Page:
Another notable example of this is in the first conversation we hear between the disciples based on Acts 1:15-26. Here the death of Judas is discussed, and interestingly the film tries to merge the divergent accounts of Matthew and Luke (Matt 27:3-7, Acts 1:15-20). Judas buys the field (as per Acts), but is credited as killing himself (as per Matthew).

    There are also numerous examples when the disciples gather - something that occurs frequently in this version of the story. In particular, episode 2 features the disciples gathering after the events of Pentecost and the healing of the crippled beggar, and sharing communion for what appears to be the first time since Jesus's ascension. Jesus teaching is cited on several occasions, by various disciples. Much of episode 3 is similar.

    Episode 4 opens with the arrest of Stephen who is seized not for being a Christian, or because of his superior debating skills, but because he is working on the Sabbath. His stoning is shown in a long shot with Stephen in the foreground, but his executioners included in the shot. In some ways the shot is detached from any particular point of view. Yet it also implicates us in the action and is most closely associated with the perspective of the other non-participant in the action - Saul (especially as we will increasingly share his perspective from this point in).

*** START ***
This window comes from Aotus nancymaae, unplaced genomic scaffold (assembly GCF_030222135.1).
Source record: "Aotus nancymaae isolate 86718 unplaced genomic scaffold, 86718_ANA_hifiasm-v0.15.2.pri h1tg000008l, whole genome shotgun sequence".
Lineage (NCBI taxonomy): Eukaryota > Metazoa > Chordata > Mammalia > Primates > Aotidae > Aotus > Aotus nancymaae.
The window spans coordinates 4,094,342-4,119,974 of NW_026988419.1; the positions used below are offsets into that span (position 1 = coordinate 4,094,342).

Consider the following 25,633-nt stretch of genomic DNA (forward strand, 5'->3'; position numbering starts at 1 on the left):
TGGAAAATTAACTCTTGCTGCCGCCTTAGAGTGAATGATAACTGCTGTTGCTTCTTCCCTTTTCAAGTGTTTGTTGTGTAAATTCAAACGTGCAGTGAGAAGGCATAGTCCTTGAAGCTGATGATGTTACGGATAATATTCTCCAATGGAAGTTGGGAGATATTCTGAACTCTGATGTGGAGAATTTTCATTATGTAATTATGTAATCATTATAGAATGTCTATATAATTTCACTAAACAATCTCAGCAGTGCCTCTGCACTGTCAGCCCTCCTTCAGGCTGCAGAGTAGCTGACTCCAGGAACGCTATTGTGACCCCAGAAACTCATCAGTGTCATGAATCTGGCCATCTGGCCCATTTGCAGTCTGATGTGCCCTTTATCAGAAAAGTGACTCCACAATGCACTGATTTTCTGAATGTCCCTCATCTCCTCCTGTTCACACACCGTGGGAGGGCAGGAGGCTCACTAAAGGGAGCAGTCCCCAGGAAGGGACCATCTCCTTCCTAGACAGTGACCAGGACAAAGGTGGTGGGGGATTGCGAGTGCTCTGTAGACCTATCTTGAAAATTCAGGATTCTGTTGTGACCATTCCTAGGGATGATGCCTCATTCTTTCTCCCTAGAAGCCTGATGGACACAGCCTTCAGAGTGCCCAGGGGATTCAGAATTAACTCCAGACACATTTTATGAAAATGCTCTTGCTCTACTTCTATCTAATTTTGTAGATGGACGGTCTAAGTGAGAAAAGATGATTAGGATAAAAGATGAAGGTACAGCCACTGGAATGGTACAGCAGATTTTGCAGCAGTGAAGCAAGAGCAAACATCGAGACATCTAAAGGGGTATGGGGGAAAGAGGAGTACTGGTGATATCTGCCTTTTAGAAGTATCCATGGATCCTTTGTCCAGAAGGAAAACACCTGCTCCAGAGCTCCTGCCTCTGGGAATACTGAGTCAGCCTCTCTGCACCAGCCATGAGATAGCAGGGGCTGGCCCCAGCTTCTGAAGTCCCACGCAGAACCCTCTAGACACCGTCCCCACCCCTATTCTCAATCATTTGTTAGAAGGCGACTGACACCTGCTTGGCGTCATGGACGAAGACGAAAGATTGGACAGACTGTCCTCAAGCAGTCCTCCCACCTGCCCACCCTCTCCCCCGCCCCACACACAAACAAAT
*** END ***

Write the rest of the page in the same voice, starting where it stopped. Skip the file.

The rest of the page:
At the same time we are on the same level as Stephen, and distanced from his killers. There are so many ways this scene could have been shot, for example with heavy editing like the shower scene in Psycho that the choice of this realistic manner speaks volumes, particularly about the culpability of those who see but fails to act. Stephen's body is subsequently hung upside down from a tree.